Date: 02-07-02 17:26:24 EDT
From: Nick Cook
To: Robert Cook
Dear Mr Cook,
We may or may not be related, but I know we have an abiding interest in the
same subject area! I am the aerospace consultant to Jane's Defence Weekly
and am about to publish an article in that magazine on propellantless
propulsion. I would be particularly interested to profile the work you
undertook in 1999 (and maybe since) with the Boeing Phantom Works and
wondered if you could email me back with any relevant observations on
successes/failures and where your work has led since then. I am particularly
looking for illustrations for the article - and wondered if you might be
able to help there, too.
My number, should you need it, is xxx xx xxxx xxxx. I look forward to
hearing from you.
Best wishes, Nick Cook
Aerospace Consultant, Jane's Defence Weekly
Subj: Re: Boeing
Date: 02-07-12 16:17:26 EDT
From: Bob Cook
To: Nick Cook
Dear Nick Cook,
This is in answer to your e-mail of 02-07-02 in which you ask about my dealings with Boeing's Phantom Works.
I went to Boeing in Seattle, Washington for my third visit in November, December 1999. My reactionless propulsion system which I call the CIP engine was tested while attached to a 3 axis load cell. The main object of this test was to _disprove_ the principle my system is based on. The idea is based on what can be considered an unidirectional, reactionless, internal force system which does not expel any propellant mass like conventional rockets do. Although the system has propellant masses, they are recycled and not expelled while the unit is working. This 1999 testing was conducted primarily to see if the 90 to 100 pound reaction forces (demanded by Newton's laws) could be detected by the load cell. Much to the surprise of Boeing's engineering team, there was no reaction force detected! This proved beyond doubt that a true reactionless drive had been demonstrated. The only problem that surfaced was that the net positive force that was to register in the +y direction registered in the -y direction and for this reason the test was declared a failure! Four days after this "failed test" was conducted, it was found that the load cell was hooked up backwards and this meant that the net force was really in the +y direction. Boeing provided some parts to convert this test model from a 2 rotor model into a 4 rotor model and wanted me to return early in the year 2000. Unfortunately, because I was suddenly overwhelmed with many personal problems, i.e. deaths in the family, the moving of my workshop, the moving to a different home and worst of all running low on money, it has taken me almost 3 years to start to recover. I am in the process of setting up a private corporation limited to 35 investors and this should allow me to finish the modifications of the model and return to Boeing for the final test.
In the meantime, I have conducted some very interesting tests of the 2 rotor model on what is known as a "Cavendish Torsion Pendulum". This test was suggested by a scientist who lives in the Washington D.C. area. He felt that the system would fail this test, but IT DIDN'T! 6 impulses caused the unit to move in a very visual way. The scientist predicted that if the model worked, a micrometer would have to be used to measure the few thousandths of an inch that the unit would move on the torsion pendulum.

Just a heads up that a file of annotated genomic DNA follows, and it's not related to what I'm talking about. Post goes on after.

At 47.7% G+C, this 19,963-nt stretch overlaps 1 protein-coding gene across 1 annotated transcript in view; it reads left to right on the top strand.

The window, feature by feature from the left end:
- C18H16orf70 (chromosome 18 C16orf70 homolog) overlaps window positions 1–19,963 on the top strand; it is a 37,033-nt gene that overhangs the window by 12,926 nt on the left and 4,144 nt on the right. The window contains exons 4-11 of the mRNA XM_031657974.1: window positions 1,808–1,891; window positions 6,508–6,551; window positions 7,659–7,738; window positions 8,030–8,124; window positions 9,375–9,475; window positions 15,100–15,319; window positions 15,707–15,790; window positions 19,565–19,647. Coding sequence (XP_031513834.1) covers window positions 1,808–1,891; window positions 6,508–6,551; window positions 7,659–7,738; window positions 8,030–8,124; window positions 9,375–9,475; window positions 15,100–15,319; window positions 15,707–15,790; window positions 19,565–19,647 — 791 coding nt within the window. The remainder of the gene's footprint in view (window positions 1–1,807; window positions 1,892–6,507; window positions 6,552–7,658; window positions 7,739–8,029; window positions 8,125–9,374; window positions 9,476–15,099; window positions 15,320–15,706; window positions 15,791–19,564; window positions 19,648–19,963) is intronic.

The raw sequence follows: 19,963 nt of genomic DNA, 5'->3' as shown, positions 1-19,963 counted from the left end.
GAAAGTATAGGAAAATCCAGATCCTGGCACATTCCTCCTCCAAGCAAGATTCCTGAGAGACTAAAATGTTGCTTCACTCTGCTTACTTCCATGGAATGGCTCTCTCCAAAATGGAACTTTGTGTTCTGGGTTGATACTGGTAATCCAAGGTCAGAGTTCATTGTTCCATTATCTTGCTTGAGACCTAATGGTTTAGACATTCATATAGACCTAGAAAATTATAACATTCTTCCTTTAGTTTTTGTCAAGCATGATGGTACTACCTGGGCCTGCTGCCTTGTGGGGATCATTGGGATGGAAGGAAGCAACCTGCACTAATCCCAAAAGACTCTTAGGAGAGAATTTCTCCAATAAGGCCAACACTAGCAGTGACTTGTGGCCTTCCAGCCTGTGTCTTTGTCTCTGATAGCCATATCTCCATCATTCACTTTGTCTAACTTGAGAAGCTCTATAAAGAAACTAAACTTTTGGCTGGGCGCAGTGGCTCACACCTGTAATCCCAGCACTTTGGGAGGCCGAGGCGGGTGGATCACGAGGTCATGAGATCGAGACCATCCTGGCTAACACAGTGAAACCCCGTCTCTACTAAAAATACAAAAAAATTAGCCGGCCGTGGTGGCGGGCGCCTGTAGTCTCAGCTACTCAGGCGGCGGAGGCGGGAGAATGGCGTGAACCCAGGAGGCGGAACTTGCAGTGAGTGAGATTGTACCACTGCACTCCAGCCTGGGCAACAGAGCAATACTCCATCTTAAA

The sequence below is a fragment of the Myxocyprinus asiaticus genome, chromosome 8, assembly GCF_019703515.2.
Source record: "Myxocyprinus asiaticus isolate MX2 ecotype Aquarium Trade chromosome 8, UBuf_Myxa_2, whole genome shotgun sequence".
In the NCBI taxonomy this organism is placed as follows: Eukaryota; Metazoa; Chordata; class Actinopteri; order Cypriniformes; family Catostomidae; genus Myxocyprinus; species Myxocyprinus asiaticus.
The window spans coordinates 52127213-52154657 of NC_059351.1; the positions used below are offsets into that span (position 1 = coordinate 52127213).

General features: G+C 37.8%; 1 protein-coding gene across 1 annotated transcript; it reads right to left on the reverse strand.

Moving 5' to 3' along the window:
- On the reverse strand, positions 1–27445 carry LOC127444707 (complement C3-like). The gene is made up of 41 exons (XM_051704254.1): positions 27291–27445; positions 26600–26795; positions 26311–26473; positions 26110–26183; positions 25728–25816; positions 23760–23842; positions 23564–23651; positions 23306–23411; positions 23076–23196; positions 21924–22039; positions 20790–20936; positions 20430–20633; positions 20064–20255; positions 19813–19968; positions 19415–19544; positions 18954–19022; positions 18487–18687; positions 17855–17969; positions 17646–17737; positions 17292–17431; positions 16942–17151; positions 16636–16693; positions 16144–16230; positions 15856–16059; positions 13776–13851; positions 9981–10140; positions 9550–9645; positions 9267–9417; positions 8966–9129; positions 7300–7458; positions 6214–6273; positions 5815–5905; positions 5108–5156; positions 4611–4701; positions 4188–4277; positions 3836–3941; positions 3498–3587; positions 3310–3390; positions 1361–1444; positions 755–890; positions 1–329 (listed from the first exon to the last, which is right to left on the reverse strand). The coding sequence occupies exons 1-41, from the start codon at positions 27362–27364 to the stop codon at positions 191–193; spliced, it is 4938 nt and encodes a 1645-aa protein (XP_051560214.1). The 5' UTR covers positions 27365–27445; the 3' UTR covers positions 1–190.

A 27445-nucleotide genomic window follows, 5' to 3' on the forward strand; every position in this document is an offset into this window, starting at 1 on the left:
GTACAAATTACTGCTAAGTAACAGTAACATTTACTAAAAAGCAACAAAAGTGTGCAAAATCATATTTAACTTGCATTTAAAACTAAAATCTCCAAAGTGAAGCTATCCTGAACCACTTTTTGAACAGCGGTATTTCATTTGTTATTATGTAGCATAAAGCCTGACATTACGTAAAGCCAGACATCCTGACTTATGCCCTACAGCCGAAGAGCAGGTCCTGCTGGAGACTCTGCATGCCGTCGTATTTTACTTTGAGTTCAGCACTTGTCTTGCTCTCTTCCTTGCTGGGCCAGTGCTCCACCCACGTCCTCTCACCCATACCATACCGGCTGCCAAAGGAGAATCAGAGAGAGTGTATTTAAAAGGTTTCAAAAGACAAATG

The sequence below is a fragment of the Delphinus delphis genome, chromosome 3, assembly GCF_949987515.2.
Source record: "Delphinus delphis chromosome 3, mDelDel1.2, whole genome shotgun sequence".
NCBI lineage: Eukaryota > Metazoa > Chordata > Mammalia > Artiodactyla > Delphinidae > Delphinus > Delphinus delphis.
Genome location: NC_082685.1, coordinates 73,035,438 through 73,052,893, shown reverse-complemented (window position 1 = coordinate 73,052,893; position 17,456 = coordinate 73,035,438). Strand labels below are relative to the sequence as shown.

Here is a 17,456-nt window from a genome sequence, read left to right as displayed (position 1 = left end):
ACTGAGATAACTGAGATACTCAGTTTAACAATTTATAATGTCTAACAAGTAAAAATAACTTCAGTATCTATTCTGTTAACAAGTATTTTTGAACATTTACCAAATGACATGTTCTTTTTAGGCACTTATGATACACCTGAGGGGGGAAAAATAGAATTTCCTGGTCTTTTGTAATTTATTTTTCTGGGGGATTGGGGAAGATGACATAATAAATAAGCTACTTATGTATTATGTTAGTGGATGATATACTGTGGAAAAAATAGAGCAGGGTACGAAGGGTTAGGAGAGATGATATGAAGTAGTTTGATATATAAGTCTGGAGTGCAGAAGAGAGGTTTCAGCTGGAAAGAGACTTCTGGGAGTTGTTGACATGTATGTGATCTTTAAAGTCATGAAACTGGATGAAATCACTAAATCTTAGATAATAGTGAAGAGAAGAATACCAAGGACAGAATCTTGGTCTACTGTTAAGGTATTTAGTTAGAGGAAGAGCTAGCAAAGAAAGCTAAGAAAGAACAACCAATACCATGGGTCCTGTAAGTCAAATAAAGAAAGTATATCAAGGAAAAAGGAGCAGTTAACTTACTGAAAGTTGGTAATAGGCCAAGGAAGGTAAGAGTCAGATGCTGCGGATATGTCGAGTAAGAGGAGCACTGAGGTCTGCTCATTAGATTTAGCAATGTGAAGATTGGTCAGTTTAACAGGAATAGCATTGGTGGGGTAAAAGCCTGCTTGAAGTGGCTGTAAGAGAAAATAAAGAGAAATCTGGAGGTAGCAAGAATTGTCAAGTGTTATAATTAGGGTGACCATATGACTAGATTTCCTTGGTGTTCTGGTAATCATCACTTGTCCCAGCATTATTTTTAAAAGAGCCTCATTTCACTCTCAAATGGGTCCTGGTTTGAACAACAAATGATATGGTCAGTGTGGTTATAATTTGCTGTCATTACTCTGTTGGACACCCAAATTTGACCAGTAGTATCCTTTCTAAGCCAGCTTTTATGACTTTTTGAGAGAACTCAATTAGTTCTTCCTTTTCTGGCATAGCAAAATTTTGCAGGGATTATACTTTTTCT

Many Tests Prove it Works
The system has been tested by the following methods:
1. On wheels.
2. On a platform floating on water.
3. On ice runners.
4. On air bearings.
5. Accelerometer testing.
6. Strain gauges.
7. Load cell.
8. Computer modeling.
All these tests have been successfully conducted by professionals working for such companies as Boeing, Hughes, Jet Propulsion Lab, United Airlines engineering, jet engine division of Rolls Royce, and General Electric to name a few. But because this idea is about 300 years ahead of its time, it has been rejected by people who know nothing about it or who hate the idea because they didn't invent it and because they are in positions of authority they have been able to prevent the acceptance of this idea by their respective companies. It has only hurt mankind which needs this type of invention to make the world a cleaner and better place to live. The outer space application of this idea could bring benefits beyond our wildest dreams. I hope that Boeing will soon fully accept my plan and go ahead and develop it. They are the only company working with me.
I recommend you order my book "The Death of Rocketry" for more about me and this work.
Subj: Re: Boeing
Date: 02-07-14 06:41:17 EDT
From: Nick Cook
To: Robert Cook
Many thanks for your email. I had already been in touch with Gene Mallove
about your work, which interests me a great deal. I have included a short
report on the Boeing tests for my magazine, Jane's Defence Weekly, based on
what I read in Infinite Energy magazine. I have been following the
propellantless propulsion business for many years and have written
extensively on it. One day, I would very much like to come and talk to you
about your work. I have your book and am about to settle down and read it. I
will send you mine - The Hunt for Zero Point - which is about to be
published (Aug 13) in America. It sets out the 'anti-gravity' story as I see
Many thanks again. I'll be in touch again shortly. And I'll send you a copy
of the article when it appears. Best wishes, Nick Cook